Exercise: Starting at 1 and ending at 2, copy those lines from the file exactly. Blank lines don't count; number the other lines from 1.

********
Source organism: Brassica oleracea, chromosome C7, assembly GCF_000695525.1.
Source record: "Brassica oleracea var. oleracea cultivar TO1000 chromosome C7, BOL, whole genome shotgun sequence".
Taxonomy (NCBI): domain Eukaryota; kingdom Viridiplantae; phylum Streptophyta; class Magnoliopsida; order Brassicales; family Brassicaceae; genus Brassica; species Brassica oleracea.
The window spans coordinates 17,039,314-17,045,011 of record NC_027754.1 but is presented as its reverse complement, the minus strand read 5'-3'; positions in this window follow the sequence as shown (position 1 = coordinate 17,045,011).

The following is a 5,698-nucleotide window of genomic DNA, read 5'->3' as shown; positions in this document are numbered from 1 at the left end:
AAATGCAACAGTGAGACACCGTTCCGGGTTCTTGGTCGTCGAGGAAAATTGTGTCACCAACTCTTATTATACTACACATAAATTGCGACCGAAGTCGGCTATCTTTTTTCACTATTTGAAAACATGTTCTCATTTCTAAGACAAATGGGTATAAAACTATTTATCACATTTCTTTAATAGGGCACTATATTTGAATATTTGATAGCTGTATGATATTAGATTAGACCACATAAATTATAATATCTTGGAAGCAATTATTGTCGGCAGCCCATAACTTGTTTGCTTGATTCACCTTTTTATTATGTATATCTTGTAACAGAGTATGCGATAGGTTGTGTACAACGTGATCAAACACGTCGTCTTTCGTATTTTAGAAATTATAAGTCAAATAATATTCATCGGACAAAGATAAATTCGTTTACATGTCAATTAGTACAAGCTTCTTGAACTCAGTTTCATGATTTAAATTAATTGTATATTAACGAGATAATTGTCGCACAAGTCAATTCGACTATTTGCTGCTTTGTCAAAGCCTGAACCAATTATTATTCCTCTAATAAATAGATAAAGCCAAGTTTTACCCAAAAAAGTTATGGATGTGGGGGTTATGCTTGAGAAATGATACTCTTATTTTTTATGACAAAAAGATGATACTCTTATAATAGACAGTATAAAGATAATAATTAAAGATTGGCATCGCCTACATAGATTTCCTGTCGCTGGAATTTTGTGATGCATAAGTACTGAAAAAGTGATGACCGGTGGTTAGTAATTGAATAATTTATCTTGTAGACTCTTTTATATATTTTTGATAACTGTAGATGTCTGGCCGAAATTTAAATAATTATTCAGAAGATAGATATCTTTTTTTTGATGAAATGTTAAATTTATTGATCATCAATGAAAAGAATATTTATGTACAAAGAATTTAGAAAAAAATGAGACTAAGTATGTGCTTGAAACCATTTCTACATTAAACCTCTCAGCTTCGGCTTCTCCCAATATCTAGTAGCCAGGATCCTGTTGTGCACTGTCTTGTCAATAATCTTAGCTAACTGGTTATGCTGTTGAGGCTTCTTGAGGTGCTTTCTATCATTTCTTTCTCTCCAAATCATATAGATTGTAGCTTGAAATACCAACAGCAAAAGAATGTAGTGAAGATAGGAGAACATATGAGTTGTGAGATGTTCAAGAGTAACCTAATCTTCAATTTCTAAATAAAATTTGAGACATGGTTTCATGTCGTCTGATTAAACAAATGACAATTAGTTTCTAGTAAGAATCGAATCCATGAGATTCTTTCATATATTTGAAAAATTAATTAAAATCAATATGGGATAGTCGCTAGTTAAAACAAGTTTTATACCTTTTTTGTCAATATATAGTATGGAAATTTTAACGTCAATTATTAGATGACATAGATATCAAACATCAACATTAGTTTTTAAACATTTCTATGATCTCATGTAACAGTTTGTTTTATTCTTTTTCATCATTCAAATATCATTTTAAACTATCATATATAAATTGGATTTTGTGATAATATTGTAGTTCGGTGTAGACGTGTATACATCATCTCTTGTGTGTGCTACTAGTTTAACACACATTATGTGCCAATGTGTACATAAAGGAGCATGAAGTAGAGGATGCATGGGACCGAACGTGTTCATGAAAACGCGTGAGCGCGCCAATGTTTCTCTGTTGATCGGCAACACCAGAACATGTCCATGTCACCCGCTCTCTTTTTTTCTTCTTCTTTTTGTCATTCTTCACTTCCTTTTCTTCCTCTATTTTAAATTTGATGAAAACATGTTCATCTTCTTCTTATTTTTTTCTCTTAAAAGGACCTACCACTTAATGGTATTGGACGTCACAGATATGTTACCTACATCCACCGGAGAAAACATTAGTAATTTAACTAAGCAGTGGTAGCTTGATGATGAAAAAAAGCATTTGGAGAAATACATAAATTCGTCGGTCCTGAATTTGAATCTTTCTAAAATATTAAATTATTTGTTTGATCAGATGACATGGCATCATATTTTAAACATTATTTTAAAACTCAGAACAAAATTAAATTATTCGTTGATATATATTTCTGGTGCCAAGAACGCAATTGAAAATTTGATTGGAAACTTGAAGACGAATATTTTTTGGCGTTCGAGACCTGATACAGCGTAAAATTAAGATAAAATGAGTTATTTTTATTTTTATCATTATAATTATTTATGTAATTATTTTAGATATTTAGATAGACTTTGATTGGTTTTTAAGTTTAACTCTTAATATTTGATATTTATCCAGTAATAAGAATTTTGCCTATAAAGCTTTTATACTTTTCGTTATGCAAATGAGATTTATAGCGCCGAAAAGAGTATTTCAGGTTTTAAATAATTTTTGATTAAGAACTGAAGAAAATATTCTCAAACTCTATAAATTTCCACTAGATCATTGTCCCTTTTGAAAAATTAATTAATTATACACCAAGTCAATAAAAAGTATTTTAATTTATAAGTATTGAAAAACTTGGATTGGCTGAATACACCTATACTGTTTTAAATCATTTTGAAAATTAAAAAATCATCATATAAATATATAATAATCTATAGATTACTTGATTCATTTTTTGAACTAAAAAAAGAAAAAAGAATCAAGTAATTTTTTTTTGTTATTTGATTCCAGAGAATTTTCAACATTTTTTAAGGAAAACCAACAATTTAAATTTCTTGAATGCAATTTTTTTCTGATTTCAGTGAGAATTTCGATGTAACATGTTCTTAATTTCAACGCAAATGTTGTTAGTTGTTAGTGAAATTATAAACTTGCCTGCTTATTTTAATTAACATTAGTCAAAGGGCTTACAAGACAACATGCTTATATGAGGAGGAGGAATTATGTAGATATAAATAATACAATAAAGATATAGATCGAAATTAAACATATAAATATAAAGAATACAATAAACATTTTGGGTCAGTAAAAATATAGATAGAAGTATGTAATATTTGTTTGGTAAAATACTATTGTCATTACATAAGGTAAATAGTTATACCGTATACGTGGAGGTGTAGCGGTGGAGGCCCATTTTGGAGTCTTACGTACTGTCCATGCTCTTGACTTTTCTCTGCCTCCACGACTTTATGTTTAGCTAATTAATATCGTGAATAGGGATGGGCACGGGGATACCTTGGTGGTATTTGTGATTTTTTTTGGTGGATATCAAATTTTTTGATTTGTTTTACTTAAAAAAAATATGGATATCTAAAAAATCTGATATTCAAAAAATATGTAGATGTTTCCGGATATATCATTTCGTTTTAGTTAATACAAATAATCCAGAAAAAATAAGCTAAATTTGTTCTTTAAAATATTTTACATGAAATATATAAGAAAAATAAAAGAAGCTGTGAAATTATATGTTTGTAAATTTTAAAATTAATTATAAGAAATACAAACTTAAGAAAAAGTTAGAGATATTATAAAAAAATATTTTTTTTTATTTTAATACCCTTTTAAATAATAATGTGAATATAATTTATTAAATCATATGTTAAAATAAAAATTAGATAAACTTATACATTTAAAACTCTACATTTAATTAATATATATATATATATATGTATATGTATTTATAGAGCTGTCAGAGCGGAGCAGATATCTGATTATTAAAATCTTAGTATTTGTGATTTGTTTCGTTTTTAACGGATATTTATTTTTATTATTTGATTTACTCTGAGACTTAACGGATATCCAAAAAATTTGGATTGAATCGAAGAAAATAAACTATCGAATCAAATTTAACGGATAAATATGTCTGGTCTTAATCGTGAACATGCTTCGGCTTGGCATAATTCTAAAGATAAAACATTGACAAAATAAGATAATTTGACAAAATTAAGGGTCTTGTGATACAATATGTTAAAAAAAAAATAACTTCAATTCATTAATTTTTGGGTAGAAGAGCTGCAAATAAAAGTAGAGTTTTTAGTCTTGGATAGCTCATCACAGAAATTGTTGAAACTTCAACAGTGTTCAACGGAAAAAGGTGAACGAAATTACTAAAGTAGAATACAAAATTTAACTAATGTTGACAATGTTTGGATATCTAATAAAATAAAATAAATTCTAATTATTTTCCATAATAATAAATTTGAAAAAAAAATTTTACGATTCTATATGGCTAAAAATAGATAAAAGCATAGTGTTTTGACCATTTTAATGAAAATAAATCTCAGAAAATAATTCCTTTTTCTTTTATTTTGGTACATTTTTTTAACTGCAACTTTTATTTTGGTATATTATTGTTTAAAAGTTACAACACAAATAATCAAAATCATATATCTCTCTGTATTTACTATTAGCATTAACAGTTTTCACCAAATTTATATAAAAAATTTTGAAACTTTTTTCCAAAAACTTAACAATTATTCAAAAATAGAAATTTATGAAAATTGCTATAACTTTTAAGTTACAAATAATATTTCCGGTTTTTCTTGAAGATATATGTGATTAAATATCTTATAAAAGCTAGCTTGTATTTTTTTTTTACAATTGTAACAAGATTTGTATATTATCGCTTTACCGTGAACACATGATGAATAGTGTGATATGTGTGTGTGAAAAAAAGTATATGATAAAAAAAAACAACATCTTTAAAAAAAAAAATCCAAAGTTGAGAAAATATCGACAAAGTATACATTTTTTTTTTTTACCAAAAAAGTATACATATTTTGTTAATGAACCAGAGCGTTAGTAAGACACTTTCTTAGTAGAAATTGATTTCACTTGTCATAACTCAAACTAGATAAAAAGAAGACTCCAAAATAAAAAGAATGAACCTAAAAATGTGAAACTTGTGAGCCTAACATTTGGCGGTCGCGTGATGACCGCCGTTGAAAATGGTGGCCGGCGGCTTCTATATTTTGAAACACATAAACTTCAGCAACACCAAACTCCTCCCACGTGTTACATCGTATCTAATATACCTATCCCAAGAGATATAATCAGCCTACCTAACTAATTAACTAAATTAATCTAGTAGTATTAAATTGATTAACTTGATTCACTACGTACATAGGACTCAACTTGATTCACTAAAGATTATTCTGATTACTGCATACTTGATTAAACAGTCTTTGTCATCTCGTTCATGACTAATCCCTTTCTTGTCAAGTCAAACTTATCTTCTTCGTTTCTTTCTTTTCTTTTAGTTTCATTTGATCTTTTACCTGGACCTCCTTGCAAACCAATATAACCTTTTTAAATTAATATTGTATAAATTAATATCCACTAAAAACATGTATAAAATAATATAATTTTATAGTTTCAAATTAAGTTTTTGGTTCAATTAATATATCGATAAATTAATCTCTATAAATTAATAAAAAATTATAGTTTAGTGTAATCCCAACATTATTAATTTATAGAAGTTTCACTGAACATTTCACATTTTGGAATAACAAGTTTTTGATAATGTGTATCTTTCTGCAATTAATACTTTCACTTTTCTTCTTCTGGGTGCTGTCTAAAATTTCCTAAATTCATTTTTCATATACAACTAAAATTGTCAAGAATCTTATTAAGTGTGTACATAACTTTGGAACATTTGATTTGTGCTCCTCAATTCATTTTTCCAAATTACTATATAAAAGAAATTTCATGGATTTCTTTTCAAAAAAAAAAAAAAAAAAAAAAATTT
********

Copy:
Source organism: Brassica oleracea, chromosome C7, assembly GCF_000695525.1.
Source record: "Brassica oleracea var. oleracea cultivar TO1000 chromosome C7, BOL, whole genome shotgun sequence".